Last month, Canada Post made what was, to many, a surprising announcement. In an effort to expand Canadians’ access to financial services, particularly in rural, remote, and Indigenous communities, the crown corporation has entered a strategic alliance with TD Bank. By launching a new personal loan product, Canada Post had, as the Toronto Star put it, “quietly moved towards banking.”
The announcement raised more than a few questions among allies of the Canadian Union of Postal Workers (CUPW) campaign for postal banking. After all, the postal banking campaign has always been about building alternatives to the existing banking ecosystem, not shoring it up with partnerships.
And yet, far from putting an end to our campaign, the partnership opens new space for us to push it to our ultimate goal—creating a publicly-owned postal bank that offers a competitive alternative to Canada’s predatory banking sector.
A successful six-month market test has proven there’s real public interest and need in accessing banking services through Canada Post. And postal workers’ jobs now involve talking to customers about loans and other financial services in the post office, every day.
Postal banks abroad
We should be clear, too, about the path other postal services have taken to achieve postal banking.
Internationally, partnerships are the most common way for postal services to enter the banking space. A 2016 study by the Universal Postal Union—an agency of the United Nations that specializes in the postal sector—showed that of the 183 postal services which offer some form of financial services, 76 per cent do so in partnership with a private bank, insurance company, or other non-bank financial institution. In other words, when it comes to postal financial services, partnerships are the norm, not the exception.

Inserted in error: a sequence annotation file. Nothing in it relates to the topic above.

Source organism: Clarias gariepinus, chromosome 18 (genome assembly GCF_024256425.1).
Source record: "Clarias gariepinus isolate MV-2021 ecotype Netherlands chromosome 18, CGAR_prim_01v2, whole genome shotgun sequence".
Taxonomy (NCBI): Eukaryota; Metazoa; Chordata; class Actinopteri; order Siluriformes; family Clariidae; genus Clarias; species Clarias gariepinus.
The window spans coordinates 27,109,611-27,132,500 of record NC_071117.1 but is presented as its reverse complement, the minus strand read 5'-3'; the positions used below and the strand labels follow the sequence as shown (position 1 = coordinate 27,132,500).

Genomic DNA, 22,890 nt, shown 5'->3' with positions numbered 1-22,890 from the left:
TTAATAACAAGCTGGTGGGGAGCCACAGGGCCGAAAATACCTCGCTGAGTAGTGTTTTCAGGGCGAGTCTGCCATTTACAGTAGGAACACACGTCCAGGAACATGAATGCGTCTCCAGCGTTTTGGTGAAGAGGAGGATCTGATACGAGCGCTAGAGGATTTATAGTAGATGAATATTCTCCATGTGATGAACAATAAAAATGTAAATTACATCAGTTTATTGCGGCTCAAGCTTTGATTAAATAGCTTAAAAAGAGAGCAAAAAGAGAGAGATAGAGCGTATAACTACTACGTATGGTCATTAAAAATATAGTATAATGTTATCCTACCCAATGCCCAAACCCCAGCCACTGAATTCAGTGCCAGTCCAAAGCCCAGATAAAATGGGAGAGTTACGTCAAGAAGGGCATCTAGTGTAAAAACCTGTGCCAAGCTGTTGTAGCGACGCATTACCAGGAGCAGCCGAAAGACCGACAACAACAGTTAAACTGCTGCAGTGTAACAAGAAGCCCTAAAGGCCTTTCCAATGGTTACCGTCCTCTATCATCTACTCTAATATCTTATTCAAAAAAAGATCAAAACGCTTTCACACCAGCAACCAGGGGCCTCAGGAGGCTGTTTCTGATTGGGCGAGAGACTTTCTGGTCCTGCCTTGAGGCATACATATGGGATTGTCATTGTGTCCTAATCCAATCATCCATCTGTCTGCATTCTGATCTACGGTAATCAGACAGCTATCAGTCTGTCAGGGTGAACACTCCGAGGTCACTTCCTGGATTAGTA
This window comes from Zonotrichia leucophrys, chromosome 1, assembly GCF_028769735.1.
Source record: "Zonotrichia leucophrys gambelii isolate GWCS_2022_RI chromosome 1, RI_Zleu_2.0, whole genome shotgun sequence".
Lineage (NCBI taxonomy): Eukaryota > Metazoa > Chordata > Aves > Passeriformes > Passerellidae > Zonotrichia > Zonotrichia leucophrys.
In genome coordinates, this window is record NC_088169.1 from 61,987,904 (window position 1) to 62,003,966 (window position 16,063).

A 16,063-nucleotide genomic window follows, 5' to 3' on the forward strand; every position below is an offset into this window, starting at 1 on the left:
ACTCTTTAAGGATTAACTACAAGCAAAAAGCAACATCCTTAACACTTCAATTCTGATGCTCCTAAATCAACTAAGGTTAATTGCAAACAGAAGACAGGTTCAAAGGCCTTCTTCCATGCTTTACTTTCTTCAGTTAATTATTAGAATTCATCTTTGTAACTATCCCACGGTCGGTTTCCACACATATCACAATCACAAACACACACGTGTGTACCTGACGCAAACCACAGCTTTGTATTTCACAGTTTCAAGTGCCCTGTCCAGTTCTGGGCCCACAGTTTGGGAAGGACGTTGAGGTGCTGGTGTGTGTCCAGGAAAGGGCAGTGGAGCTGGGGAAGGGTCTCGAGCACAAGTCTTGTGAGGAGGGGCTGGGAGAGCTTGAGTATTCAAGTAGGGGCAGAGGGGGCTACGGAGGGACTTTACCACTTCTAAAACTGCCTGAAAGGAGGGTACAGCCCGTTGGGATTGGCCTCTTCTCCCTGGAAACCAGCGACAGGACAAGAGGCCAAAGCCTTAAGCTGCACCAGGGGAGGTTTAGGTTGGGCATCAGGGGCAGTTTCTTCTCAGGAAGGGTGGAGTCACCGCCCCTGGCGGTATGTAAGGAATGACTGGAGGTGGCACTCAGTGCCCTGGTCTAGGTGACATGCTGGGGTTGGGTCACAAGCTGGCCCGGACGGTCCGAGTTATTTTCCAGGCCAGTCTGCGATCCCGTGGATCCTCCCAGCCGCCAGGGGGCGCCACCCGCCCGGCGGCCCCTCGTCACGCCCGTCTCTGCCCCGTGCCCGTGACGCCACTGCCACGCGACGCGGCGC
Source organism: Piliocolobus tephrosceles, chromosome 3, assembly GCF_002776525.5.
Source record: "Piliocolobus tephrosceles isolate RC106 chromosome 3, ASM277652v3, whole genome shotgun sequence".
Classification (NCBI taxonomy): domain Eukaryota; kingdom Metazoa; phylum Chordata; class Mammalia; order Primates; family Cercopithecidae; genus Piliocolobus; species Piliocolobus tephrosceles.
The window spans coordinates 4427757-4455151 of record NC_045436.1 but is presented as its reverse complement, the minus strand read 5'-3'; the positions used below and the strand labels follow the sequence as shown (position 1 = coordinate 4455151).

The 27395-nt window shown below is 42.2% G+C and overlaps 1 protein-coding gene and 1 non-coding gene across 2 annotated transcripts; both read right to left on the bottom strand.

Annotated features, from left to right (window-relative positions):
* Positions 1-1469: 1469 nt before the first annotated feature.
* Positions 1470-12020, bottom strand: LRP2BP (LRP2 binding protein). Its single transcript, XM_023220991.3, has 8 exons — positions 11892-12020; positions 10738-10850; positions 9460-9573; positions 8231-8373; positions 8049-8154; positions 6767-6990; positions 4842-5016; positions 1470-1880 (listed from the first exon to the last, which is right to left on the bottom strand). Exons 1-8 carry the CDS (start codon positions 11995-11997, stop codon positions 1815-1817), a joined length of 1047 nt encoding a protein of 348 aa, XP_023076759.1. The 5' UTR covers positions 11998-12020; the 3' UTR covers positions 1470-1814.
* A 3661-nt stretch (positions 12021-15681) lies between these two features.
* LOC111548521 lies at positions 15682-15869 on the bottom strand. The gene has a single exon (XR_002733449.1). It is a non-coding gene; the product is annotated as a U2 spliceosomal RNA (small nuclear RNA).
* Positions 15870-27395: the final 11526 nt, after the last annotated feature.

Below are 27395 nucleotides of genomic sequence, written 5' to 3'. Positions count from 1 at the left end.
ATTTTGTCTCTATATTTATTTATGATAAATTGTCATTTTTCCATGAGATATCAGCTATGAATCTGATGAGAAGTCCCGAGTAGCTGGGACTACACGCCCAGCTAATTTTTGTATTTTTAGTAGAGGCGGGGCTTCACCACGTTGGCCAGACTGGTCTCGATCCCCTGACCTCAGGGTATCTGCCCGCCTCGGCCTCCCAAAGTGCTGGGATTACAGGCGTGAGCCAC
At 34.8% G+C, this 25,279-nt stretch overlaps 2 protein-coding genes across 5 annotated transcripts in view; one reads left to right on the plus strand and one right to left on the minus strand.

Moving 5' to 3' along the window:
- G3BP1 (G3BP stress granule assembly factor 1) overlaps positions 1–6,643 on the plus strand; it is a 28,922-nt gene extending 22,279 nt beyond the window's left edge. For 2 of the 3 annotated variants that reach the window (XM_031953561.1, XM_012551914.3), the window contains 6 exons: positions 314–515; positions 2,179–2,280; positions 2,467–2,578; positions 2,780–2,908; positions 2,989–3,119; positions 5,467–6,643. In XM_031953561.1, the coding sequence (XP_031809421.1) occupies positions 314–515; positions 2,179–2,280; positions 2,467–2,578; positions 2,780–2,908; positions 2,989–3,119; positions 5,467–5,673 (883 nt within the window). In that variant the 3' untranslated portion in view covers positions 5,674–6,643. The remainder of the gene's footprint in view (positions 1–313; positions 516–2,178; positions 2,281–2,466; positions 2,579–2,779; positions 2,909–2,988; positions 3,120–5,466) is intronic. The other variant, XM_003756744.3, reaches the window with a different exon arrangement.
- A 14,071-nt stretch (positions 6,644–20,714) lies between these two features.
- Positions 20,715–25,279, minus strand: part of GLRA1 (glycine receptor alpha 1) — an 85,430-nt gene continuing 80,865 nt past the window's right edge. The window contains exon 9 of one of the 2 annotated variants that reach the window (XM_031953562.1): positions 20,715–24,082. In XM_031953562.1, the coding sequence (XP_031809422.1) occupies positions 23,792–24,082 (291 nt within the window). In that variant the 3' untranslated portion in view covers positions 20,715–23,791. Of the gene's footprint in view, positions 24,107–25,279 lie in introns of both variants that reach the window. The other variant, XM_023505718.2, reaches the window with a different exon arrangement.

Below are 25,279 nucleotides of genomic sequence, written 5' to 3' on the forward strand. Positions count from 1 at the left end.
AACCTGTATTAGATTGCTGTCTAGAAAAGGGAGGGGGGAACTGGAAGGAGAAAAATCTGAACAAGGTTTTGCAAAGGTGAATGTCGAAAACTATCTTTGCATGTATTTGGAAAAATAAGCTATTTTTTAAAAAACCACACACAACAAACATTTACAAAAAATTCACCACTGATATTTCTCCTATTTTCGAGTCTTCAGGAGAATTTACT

And some independent postal banks—including France’s La Banque Postale—started off by forming partnerships with established private sector players. Partnerships to “share skills whilst reducing the cost of operations” formed one of the pillars of the bank’s early strategy after its founding in 2006. La Banque Postale signed different agreements to launch its personal loan, insurance, and asset management services.
Today, La Banque Postale stands as one of the most successful postal banks in the world, offering hundreds of thousands of French residents access to low-cost retail banking, while taking bold action to combat climate change and ensuring the stability of the French postal system.
More recently, in 2020, Austria Post established an independent banking subsidiary—Bank99—after ending its partnership with the private bank BAWAG PSK. With more than 1,800 service points throughout the country, Bank99 offers personal loans, credit cards, mortgages, and low-cost transaction accounts, including some entirely online.
It is worth noting, too, that CUPW has identified positive social and economic outcomes from postal partnerships with banks in other countries. Brazil’s “Banco Postal” offers a good illustration. While the Brazilian Post’s 2002 decision to partner with the country's biggest private sector bank, Bradesco, instead of a public bank sparked much controversy, the country’s most marginalized benefited more from Banco Postal services than anyone else.
When the ten-year contract with Bradesco ended, Banco Postal had established banking services in more than 1,500 previously unbanked municipalities, opened more than 10 million new bank accounts, and drove regional economic growth. One Universal Postal Union study found that job growth was 14 per cent greater in municipalities with a Banco Postal outlet than in those without one.
The struggle continues
Building a low-cost, publicly owned postal bank that puts people before profit remains CUPW’s goal. The current partnership with TD won’t change that. But it provides a starting point that will help many in the interim. As the union’s slogan reminds us, “The struggle continues.”